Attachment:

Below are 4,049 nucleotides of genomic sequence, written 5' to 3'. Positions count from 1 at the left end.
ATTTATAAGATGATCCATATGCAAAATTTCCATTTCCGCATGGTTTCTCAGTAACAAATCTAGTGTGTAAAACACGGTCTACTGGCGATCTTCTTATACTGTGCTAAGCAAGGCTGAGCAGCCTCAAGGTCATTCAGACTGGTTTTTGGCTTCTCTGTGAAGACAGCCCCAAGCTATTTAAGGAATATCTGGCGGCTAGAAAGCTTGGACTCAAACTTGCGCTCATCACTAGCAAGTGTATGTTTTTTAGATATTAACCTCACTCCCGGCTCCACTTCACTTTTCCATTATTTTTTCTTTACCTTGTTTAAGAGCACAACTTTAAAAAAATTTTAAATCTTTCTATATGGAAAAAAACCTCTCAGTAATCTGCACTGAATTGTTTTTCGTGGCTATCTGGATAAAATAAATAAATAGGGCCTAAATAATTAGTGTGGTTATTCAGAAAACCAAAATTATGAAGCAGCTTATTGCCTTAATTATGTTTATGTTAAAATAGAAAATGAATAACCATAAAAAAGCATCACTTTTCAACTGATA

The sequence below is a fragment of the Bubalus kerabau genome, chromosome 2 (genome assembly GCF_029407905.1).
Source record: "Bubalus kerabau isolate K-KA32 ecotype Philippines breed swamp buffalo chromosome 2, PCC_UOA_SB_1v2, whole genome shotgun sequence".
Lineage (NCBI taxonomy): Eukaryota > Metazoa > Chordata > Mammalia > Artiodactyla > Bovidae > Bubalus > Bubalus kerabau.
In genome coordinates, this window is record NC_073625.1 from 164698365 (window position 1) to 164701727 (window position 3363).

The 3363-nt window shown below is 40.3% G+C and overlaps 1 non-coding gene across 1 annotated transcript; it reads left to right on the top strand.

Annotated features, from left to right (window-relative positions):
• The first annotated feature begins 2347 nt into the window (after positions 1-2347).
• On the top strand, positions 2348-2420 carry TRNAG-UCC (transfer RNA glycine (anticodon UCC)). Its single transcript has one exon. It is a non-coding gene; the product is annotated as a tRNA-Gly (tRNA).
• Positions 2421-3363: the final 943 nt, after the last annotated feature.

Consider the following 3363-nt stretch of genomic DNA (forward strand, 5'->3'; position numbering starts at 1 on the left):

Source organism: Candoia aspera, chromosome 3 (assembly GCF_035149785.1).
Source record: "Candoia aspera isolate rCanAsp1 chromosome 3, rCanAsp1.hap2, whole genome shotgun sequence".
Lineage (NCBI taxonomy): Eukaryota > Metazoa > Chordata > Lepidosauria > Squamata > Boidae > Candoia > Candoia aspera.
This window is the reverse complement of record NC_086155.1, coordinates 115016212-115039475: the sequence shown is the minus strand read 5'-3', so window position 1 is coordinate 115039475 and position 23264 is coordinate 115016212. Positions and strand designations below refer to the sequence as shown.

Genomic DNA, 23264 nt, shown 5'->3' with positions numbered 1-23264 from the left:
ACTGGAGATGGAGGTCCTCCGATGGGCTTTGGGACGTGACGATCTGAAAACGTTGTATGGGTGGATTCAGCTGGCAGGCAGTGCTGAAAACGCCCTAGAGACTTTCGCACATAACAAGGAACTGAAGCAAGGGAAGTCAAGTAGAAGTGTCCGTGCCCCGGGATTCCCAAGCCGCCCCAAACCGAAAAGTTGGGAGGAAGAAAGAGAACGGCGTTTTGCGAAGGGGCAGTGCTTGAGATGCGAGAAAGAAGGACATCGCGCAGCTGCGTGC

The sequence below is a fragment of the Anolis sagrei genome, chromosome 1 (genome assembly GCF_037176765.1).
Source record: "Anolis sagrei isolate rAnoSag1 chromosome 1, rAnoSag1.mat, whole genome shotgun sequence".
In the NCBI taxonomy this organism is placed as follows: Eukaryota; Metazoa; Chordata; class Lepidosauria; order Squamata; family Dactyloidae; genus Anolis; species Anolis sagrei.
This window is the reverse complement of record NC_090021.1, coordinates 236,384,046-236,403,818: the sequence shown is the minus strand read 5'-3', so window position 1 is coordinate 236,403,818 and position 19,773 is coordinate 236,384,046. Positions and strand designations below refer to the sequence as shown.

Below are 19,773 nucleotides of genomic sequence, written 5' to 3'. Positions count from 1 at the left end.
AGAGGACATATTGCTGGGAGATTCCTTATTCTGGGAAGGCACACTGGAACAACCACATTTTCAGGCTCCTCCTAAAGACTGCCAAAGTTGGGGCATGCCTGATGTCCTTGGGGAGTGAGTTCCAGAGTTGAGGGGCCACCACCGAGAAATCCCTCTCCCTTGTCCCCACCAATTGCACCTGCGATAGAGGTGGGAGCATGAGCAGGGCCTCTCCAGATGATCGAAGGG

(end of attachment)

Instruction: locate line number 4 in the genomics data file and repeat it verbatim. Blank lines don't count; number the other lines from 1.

Source record: "Bubalus kerabau isolate K-KA32 ecotype Philippines breed swamp buffalo chromosome 2, PCC_UOA_SB_1v2, whole genome shotgun sequence".